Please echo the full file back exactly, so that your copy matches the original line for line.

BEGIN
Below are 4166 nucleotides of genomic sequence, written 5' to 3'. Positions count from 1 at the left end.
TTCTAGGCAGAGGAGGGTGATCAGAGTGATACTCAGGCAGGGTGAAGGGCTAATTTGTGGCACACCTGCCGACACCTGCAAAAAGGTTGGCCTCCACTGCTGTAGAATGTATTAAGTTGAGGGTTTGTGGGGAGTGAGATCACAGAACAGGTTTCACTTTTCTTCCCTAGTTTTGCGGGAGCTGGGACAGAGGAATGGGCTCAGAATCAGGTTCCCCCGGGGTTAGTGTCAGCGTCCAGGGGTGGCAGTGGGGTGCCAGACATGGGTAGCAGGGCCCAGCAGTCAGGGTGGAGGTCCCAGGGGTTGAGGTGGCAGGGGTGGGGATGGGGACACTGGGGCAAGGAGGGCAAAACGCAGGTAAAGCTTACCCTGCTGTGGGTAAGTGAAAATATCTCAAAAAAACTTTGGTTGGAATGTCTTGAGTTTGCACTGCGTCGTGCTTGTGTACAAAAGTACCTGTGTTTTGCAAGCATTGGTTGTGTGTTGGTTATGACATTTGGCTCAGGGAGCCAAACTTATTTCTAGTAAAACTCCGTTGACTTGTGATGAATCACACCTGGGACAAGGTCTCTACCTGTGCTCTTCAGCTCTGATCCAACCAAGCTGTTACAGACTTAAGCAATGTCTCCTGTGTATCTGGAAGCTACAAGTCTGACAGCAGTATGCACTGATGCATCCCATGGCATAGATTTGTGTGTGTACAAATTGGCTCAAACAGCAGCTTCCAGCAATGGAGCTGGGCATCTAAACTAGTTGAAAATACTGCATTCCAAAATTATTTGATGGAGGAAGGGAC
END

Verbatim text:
Below are 4166 nucleotides of genomic sequence, written 5' to 3'. Positions count from 1 at the left end.
TTCTAGGCAGAGGAGGGTGATCAGAGTGATACTCAGGCAGGGTGAAGGGCTAATTTGTGGCACACCTGCCGACACCTGCAAAAAGGTTGGCCTCCACTGCTGTAGAATGTATTAAGTTGAGGGTTTGTGGGGAGTGAGATCACAGAACAGGTTTCACTTTTCTTCCCTAGTTTTGCGGGAGCTGGGACAGAGGAATGGGCTCAGAATCAGGTTCCCCCGGGGTTAGTGTCAGCGTCCAGGGGTGGCAGTGGGGTGCCAGACATGGGTAGCAGGGCCCAGCAGTCAGGGTGGAGGTCCCAGGGGTTGAGGTGGCAGGGGTGGGGATGGGGACACTGGGGCAAGGAGGGCAAAACGCAGGTAAAGCTTACCCTGCTGTGGGTAAGTGAAAATATCTCAAAAAAACTTTGGTTGGAATGTCTTGAGTTTGCACTGCGTCGTGCTTGTGTACAAAAGTACCTGTGTTTTGCAAGCATTGGTTGTGTGTTGGTTATGACATTTGGCTCAGGGAGCCAAACTTATTTCTAGTAAAACTCCGTTGACTTGTGATGAATCACACCTGGGACAAGGTCTCTACCTGTGCTCTTCAGCTCTGATCCAACCAAGCTGTTACAGACTTAAGCAATGTCTCCTGTGTATCTGGAAGCTACAAGTCTGACAGCAGTATGCACTGATGCATCCCATGGCATAGATTTGTGTGTGTACAAATTGGCTCAAACAGCAGCTTCCAGCAATGGAGCTGGGCATCTAAACTAGTTGAAAATACTGCATTCCAAAATTATTTGATGGAGGAAGGGAC